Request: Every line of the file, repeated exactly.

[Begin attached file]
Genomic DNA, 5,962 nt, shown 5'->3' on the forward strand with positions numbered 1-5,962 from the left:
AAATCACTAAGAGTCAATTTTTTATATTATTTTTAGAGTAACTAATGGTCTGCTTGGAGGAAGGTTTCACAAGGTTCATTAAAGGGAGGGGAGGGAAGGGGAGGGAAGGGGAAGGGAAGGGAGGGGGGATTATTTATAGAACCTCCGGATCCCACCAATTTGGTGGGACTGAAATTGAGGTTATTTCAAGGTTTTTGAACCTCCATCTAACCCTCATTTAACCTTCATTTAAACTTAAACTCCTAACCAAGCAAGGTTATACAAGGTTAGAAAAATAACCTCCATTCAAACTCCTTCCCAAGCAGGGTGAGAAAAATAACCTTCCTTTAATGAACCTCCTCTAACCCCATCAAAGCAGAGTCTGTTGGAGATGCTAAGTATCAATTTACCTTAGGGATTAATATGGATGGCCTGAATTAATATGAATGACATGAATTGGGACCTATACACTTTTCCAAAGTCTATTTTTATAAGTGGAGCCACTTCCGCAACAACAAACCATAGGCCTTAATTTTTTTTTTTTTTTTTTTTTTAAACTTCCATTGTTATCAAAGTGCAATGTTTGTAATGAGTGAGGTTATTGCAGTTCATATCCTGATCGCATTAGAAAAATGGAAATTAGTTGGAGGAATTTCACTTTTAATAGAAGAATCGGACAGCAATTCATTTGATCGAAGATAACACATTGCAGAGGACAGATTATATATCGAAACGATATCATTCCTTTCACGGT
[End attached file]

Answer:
Genomic DNA, 5,962 nt, shown 5'->3' on the forward strand with positions numbered 1-5,962 from the left:
AAATCACTAAGAGTCAATTTTTTATATTATTTTTAGAGTAACTAATGGTCTGCTTGGAGGAAGGTTTCACAAGGTTCATTAAAGGGAGGGGAGGGAAGGGGAGGGAAGGGGAAGGGAAGGGAGGGGGGATTATTTATAGAACCTCCGGATCCCACCAATTTGGTGGGACTGAAATTGAGGTTATTTCAAGGTTTTTGAACCTCCATCTAACCCTCATTTAACCTTCATTTAAACTTAAACTCCTAACCAAGCAAGGTTATACAAGGTTAGAAAAATAACCTCCATTCAAACTCCTTCCCAAGCAGGGTGAGAAAAATAACCTTCCTTTAATGAACCTCCTCTAACCCCATCAAAGCAGAGTCTGTTGGAGATGCTAAGTATCAATTTACCTTAGGGATTAATATGGATGGCCTGAATTAATATGAATGACATGAATTGGGACCTATACACTTTTCCAAAGTCTATTTTTATAAGTGGAGCCACTTCCGCAACAACAAACCATAGGCCTTAATTTTTTTTTTTTTTTTTTTTTTAAACTTCCATTGTTATCAAAGTGCAATGTTTGTAATGAGTGAGGTTATTGCAGTTCATATCCTGATCGCATTAGAAAAATGGAAATTAGTTGGAGGAATTTCACTTTTAATAGAAGAATCGGACAGCAATTCATTTGATCGAAGATAACACATTGCAGAGGACAGATTATATATCGAAACGATATCATTCCTTTCACGGT